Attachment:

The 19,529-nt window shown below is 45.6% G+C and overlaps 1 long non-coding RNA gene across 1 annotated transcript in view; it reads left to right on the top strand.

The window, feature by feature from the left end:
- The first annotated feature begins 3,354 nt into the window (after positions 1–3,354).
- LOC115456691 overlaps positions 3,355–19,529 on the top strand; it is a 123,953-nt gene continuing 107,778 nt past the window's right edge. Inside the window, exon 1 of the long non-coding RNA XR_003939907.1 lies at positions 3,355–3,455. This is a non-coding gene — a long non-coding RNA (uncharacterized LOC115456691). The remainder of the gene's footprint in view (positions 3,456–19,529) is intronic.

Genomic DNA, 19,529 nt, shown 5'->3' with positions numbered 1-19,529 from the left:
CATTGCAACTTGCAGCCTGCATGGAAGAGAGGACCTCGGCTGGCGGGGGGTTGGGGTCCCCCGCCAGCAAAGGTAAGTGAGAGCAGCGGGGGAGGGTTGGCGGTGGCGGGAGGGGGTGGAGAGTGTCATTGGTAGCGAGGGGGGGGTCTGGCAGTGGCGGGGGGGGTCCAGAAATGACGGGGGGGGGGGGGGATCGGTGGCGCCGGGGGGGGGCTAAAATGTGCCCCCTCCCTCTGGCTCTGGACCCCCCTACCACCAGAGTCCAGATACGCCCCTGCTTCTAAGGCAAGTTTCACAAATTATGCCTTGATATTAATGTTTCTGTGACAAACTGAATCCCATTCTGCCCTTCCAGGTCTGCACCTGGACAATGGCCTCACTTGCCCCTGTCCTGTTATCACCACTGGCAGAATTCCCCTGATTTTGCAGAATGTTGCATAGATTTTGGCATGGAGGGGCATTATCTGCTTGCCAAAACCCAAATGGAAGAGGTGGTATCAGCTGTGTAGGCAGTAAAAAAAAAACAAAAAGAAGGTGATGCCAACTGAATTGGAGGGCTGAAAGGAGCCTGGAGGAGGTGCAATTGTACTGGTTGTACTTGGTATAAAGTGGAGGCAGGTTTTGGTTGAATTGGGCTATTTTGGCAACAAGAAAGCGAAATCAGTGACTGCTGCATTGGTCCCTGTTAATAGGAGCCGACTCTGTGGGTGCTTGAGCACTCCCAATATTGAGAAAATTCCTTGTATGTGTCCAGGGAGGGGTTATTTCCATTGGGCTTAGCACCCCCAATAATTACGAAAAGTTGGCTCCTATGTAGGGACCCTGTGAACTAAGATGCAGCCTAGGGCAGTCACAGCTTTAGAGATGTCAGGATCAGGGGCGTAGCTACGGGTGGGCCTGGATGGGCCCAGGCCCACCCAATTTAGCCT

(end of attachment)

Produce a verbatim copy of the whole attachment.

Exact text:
The 19,529-nt window shown below is 45.6% G+C and overlaps 1 long non-coding RNA gene across 1 annotated transcript in view; it reads left to right on the top strand.

The window, feature by feature from the left end:
- The first annotated feature begins 3,354 nt into the window (after positions 1–3,354).
- LOC115456691 overlaps positions 3,355–19,529 on the top strand; it is a 123,953-nt gene continuing 107,778 nt past the window's right edge. Inside the window, exon 1 of the long non-coding RNA XR_003939907.1 lies at positions 3,355–3,455. This is a non-coding gene — a long non-coding RNA (uncharacterized LOC115456691). The remainder of the gene's footprint in view (positions 3,456–19,529) is intronic.

Genomic DNA, 19,529 nt, shown 5'->3' with positions numbered 1-19,529 from the left:
CATTGCAACTTGCAGCCTGCATGGAAGAGAGGACCTCGGCTGGCGGGGGGTTGGGGTCCCCCGCCAGCAAAGGTAAGTGAGAGCAGCGGGGGAGGGTTGGCGGTGGCGGGAGGGGGTGGAGAGTGTCATTGGTAGCGAGGGGGGGGTCTGGCAGTGGCGGGGGGGGTCCAGAAATGACGGGGGGGGGGGGGGATCGGTGGCGCCGGGGGGGGGCTAAAATGTGCCCCCTCCCTCTGGCTCTGGACCCCCCTACCACCAGAGTCCAGATACGCCCCTGCTTCTAAGGCAAGTTTCACAAATTATGCCTTGATATTAATGTTTCTGTGACAAACTGAATCCCATTCTGCCCTTCCAGGTCTGCACCTGGACAATGGCCTCACTTGCCCCTGTCCTGTTATCACCACTGGCAGAATTCCCCTGATTTTGCAGAATGTTGCATAGATTTTGGCATGGAGGGGCATTATCTGCTTGCCAAAACCCAAATGGAAGAGGTGGTATCAGCTGTGTAGGCAGTAAAAAAAAAACAAAAAGAAGGTGATGCCAACTGAATTGGAGGGCTGAAAGGAGCCTGGAGGAGGTGCAATTGTACTGGTTGTACTTGGTATAAAGTGGAGGCAGGTTTTGGTTGAATTGGGCTATTTTGGCAACAAGAAAGCGAAATCAGTGACTGCTGCATTGGTCCCTGTTAATAGGAGCCGACTCTGTGGGTGCTTGAGCACTCCCAATATTGAGAAAATTCCTTGTATGTGTCCAGGGAGGGGTTATTTCCATTGGGCTTAGCACCCCCAATAATTACGAAAAGTTGGCTCCTATGTAGGGACCCTGTGAACTAAGATGCAGCCTAGGGCAGTCACAGCTTTAGAGATGTCAGGATCAGGGGCGTAGCTACGGGTGGGCCTGGATGGGCCCAGGCCCACCCAATTTAGCCT